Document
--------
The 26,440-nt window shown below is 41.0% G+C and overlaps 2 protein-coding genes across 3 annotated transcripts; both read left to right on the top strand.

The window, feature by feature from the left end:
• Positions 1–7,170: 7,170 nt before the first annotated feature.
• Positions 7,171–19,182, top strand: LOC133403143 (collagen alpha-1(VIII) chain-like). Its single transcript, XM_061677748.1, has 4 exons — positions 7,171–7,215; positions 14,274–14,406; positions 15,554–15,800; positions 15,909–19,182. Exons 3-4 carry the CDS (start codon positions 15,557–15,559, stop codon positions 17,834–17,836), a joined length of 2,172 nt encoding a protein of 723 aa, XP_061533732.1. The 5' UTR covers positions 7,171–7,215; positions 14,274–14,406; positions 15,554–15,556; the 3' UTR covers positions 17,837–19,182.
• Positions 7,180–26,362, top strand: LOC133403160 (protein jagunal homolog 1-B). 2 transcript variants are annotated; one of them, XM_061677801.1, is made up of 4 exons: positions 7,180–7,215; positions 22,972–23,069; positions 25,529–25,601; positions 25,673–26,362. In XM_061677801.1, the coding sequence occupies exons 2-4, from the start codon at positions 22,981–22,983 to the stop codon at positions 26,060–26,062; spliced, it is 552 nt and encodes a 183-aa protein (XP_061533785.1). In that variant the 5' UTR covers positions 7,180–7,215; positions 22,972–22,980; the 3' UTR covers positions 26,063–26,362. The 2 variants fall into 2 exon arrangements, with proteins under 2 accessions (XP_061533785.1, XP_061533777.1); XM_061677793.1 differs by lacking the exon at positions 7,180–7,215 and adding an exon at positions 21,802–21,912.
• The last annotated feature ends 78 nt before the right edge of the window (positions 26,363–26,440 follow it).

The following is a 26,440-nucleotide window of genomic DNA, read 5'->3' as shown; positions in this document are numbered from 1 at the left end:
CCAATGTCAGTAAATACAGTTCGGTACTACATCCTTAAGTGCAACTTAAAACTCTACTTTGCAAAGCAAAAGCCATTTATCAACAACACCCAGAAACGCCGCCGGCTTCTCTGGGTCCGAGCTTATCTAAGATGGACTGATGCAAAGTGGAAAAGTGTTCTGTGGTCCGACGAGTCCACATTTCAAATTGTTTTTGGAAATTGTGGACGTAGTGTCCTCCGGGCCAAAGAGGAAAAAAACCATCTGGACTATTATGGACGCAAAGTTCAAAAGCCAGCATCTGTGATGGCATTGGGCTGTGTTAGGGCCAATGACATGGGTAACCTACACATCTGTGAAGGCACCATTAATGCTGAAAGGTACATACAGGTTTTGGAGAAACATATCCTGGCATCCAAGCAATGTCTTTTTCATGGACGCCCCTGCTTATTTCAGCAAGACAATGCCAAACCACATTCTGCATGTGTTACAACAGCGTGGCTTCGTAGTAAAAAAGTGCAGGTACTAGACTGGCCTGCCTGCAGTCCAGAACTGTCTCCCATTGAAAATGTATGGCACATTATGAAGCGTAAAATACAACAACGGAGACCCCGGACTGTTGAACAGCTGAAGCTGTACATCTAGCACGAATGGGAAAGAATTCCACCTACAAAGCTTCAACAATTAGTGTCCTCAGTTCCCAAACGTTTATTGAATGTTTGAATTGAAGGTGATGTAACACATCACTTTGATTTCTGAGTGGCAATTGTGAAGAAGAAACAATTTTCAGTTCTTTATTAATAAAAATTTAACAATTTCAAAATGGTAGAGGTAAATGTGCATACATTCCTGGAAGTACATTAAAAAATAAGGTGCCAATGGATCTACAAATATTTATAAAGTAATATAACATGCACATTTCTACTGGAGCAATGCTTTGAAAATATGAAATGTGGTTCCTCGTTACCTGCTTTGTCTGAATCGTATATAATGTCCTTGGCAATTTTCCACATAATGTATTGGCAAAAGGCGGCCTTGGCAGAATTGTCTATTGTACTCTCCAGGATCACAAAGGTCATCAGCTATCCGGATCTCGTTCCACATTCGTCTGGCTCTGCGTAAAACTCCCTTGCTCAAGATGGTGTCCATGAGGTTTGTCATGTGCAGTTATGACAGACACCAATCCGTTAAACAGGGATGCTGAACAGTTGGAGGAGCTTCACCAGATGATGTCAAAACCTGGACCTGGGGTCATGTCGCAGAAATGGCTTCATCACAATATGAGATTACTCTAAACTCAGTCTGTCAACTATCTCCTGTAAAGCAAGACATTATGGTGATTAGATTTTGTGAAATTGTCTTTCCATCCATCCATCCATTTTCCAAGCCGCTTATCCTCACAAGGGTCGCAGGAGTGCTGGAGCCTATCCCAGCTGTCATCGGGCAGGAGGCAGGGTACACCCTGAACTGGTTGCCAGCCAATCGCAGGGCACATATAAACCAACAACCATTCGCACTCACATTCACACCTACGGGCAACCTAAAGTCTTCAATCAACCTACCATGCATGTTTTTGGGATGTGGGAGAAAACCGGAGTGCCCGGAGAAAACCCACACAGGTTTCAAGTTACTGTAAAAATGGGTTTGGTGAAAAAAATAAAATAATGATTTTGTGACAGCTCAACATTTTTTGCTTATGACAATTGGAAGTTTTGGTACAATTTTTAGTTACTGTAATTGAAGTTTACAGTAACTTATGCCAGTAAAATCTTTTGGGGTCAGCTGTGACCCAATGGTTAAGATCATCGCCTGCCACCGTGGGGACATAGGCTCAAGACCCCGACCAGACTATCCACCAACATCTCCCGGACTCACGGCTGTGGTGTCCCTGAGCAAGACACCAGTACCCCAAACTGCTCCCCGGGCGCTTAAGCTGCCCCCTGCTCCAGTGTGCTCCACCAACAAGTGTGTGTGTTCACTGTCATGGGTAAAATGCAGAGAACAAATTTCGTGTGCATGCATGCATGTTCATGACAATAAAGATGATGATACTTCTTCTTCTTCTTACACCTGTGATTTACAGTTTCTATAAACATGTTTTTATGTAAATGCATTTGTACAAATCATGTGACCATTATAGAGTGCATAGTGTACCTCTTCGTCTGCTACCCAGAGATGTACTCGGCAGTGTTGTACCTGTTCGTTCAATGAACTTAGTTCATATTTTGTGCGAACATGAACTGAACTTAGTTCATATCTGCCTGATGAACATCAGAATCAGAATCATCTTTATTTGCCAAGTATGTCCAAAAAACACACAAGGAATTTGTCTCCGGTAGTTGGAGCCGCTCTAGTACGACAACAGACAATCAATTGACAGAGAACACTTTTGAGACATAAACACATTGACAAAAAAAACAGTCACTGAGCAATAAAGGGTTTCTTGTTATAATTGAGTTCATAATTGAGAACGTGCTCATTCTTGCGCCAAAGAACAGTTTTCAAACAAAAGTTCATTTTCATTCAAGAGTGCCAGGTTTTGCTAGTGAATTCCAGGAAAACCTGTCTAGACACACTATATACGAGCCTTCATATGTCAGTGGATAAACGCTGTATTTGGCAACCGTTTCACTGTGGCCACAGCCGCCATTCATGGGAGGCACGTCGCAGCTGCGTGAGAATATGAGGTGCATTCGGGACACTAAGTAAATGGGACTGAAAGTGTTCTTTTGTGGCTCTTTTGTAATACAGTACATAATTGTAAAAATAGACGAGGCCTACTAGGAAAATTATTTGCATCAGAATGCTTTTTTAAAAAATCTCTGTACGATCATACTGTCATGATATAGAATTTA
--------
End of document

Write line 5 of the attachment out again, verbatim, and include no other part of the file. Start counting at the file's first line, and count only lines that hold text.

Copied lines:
• Positions 7,180–26,362, top strand: LOC133403160 (protein jagunal homolog 1-B). 2 transcript variants are annotated; one of them, XM_061677801.1, is made up of 4 exons: positions 7,180–7,215; positions 22,972–23,069; positions 25,529–25,601; positions 25,673–26,362. In XM_061677801.1, the coding sequence occupies exons 2-4, from the start codon at positions 22,981–22,983 to the stop codon at positions 26,060–26,062; spliced, it is 552 nt and encodes a 183-aa protein (XP_061533785.1). In that variant the 5' UTR covers positions 7,180–7,215; positions 22,972–22,980; the 3' UTR covers positions 26,063–26,362. The 2 variants fall into 2 exon arrangements, with proteins under 2 accessions (XP_061533785.1, XP_061533777.1); XM_061677793.1 differs by lacking the exon at positions 7,180–7,215 and adding an exon at positions 21,802–21,912.